Athens in Clarke County, Georgia — The American South (South Atlantic)
University of Georgia
The first president, and author of the school's charter, Abraham Baldwin, resigned when the doors opened, and was succeeded by Josiah Meigs. The University first began to thrive under Moses Waddel, who became president in 1819. Alonzo Church was president in 1829 - 1859.
During the War of Southern Independence, most of the students entered the Confederate Army. The University closed its doors in 1864, and did not open again until January 1866. After the war, many Confederate veterans became students.
Famous pre-war professors were John and Joseph LeConte and Charles F. McCay, while famous students were Robert Toombs, Alexander H. Stephens, Howell Cobb, and Crawford W. Long.
Plans for a modern univeristy were first developed by Walter B. Hill and realized under Harmon W. Caldwell. The best known of the post-war presidents (now chancellors) was David C. Barrow. The builder of the modern plant was Chancellor Steadman V. Sanford.
Erected 1991 by Georgia Historic Marker. (Marker Number 029-1.)
Marker series. Georgia Historical Society/Commission marker series.
Location. 33° 57.453′ N, 83° 22.518′ W. Marker is in Athens, Georgia, in Clarke County. Marker is at the intersection of East Broad Street and College Avenue, on the right when traveling east on East Broad Street. Click for map. Marker is in this post office area: Athens GA 30601, United States of America.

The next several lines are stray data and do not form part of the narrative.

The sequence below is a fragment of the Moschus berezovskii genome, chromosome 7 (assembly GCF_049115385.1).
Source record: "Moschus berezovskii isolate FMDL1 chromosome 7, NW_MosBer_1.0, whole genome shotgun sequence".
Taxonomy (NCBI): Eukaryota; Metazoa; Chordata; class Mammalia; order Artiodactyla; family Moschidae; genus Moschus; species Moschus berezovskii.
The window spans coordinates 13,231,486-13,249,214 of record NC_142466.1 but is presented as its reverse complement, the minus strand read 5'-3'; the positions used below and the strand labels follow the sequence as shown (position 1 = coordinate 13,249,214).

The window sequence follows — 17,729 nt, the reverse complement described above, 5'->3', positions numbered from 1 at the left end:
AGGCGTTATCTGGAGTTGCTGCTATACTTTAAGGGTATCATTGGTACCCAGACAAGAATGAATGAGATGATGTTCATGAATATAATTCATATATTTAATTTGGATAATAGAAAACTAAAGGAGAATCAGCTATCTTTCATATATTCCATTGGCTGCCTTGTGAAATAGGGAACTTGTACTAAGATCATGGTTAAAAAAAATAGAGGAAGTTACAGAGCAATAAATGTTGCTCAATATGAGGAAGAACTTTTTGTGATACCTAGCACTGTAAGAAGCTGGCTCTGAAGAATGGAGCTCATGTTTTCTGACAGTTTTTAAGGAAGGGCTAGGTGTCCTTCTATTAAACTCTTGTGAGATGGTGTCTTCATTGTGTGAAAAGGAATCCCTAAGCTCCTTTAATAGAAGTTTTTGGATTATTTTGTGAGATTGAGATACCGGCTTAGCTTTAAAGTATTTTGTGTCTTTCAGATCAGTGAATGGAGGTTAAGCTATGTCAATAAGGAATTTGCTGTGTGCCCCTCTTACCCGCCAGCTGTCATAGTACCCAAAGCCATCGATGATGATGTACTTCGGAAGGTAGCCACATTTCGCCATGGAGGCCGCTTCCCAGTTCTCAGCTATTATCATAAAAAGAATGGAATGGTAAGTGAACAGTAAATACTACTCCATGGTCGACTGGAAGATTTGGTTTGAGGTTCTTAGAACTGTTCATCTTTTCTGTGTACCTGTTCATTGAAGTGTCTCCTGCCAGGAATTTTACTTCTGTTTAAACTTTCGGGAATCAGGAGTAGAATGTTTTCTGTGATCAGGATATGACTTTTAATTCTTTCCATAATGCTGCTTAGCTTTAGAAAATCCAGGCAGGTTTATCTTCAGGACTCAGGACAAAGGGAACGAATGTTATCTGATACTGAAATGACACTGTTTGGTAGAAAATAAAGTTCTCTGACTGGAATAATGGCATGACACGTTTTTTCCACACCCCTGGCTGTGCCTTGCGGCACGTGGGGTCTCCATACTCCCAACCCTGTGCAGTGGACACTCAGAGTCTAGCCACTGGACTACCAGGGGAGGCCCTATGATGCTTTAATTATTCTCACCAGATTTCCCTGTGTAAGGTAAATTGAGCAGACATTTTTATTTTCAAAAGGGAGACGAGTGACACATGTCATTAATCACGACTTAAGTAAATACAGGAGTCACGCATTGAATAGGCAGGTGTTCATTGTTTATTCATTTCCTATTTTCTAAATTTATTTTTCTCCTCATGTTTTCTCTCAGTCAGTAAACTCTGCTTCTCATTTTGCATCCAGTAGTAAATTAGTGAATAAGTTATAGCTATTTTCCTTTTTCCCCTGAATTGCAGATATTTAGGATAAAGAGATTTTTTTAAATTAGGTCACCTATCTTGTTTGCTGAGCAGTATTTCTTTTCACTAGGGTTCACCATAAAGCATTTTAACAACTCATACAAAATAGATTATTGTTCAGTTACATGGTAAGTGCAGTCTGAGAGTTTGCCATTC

Other nearby markers. At least 8 other markers are within walking distance of this marker. Holmes/Hunter Academic Building (within shouting distance of this marker); The Red and Black (within shouting distance of this marker); Robert Toombs Oak (about 300 feet away, measured in a direct line); Herty Field (about 500 feet away); The Stoneman Raid (about 600 feet away); Abraham Baldwin (about 700 feet away); First Flight in Georgia (about 700 feet away); Old College (about 700 feet away). Click for a list of all markers in Athens.
Categories. • Education • Notable Places •
Credits. This page originally submitted on , by R. E. Smith of Nashville, Tennessee. This page has been viewed 792 times since then and 3 times this year. Photos: 1, 2. submitted on , by R. E. Smith of Nashville, Tennessee. 3. submitted on , by David Seibert of Sandy Springs, Georgia. • Kevin W. was the editor who published this page. This page was last revised on June 16, 2016.